The High Cross at Moon Abbey Ireland

As these thoughts go through my head there is a presence besides me, a presence with reverence for the eternal circle of truth, the Divine power of rescue and the ultimate savior from all ills untainted by the acceptance of what is and what is to come. Much of the reverent spirituality, which came to the Irish Celts as second skin, was a stranger to those who followed them and came from foreign shores and who were brutal and uncompromisingly literal in their belief. The harshness they promulgated was a facet of  reverence forcibly enforced on the public. These laws that imposed forced reverence for what they thought was holy came as a graft from across the water. Those who came across the waters  came in good faith and did what they were taught and that was to wield the cross as an uncompromising iron rod. Yet as I stand in the lush Irish landscape every blade of grass waves at me with reverence of the Divine who in the end controls everything and everybody. “This too shall pass,” it whispers as the breeze moves between the blades.

When I think of moments of intense undiluted spontaneous reverence in my life I think of my Ummrah to Mecca after Tariq died.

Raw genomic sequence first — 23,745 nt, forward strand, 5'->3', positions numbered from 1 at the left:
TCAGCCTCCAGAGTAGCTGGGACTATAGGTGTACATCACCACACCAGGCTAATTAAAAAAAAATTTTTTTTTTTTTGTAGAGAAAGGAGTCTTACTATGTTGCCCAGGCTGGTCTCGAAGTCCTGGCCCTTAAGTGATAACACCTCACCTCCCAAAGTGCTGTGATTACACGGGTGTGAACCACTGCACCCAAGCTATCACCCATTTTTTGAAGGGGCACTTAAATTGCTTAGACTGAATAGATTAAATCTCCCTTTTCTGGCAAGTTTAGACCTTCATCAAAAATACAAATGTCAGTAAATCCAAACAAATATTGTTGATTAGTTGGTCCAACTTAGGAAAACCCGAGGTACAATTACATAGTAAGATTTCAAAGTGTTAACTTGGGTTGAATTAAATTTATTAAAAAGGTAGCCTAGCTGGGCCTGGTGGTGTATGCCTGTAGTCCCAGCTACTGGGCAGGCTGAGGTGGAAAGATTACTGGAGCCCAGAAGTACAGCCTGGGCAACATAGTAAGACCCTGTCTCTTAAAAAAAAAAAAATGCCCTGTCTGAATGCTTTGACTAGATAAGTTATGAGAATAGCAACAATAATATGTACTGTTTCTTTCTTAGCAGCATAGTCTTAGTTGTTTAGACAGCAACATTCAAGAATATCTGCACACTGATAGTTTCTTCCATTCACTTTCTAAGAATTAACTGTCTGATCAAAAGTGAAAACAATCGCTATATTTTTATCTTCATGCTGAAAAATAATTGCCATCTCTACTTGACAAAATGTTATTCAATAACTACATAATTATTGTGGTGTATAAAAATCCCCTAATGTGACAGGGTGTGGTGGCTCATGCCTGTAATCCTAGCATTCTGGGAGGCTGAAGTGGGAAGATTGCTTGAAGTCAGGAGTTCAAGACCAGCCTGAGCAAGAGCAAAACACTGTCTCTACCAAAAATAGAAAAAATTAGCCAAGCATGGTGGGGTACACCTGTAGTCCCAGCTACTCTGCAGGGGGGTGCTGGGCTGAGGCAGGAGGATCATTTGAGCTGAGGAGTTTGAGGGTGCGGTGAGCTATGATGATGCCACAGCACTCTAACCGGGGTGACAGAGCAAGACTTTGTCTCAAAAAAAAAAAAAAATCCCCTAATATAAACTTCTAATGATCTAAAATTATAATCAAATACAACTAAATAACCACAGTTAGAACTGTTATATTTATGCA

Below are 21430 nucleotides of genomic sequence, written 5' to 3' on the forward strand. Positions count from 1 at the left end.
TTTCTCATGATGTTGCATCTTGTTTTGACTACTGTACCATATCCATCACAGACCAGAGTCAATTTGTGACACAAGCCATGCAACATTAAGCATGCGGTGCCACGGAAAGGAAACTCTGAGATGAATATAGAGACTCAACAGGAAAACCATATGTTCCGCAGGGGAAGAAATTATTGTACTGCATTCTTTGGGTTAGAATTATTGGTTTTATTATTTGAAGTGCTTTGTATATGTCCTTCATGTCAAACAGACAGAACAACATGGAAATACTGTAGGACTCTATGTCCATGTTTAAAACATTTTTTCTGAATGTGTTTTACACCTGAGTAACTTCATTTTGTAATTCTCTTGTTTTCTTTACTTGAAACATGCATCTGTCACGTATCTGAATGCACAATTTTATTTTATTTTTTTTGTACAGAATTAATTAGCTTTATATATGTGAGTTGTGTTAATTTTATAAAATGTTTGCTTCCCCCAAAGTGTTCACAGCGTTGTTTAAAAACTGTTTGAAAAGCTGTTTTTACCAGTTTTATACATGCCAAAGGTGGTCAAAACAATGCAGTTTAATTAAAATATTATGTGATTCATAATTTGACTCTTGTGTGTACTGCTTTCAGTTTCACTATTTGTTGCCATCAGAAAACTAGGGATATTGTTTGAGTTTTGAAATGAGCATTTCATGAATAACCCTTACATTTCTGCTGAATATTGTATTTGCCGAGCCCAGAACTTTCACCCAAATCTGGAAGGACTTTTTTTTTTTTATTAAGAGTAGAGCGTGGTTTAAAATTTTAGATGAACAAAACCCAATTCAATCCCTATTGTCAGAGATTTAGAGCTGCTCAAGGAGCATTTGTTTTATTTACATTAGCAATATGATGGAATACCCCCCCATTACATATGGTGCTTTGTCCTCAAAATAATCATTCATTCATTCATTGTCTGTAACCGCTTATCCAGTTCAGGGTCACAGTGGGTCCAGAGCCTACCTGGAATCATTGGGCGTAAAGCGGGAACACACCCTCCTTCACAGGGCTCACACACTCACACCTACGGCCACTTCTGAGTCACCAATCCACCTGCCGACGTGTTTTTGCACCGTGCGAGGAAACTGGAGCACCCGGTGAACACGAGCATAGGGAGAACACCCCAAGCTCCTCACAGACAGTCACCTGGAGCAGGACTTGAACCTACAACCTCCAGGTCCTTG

I am at this Ummrah by my self; a friend who was going to join me has a sudden appointment come up which has precluded her from accompanying me.

I am performing the Ummrah by myself, which is truly a unique, but freeing experience for an unaccompanied woman in the courtyard teeming with hundreds of pilgrims, each focused on their own spirituality and rituals of cleansing.   The courtyard around the Kaaba is filled to the brim with people, men in white and women in black their skins of every hue in the world, their bodies bowed with age and or bouncing with youthfulness. The walk in an anti clockwise circle around the House of Allah, the Kaaba, the pace has a rhythm which I pick up as soon as I join the circle.

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At the Kaaba in Mecca: Pilgrims touching the Multazim ( the space between the door of the Kaaba and Hajr Aswaad or the black stone) Others waiting their turn to kiss the black stone. Women in Hijab and men in white simple cloth for pilgrimage, others in colored clothes are visitors or doing tawaaf only. As I could not unearth my archives this photo is courtesy of:

I walk around the Kaaba in Tawaaf fulfilling the rites of Ummrah.  As I approach the corner that holds the sacred Black stone on my third circumambulation I cannot help but notice the long line of people standing to kiss the black stone at the corner of the Kaaba. A deep reverent desire wells up within me intense and strong like a mountain stream, which nothing can stop. I want to kiss it! I want to kiss the black stone! The desire is intense in my heart and bubbling out of me. My logical mind laughs at my desire as my eyes register the long line packed with men and another similar one of women.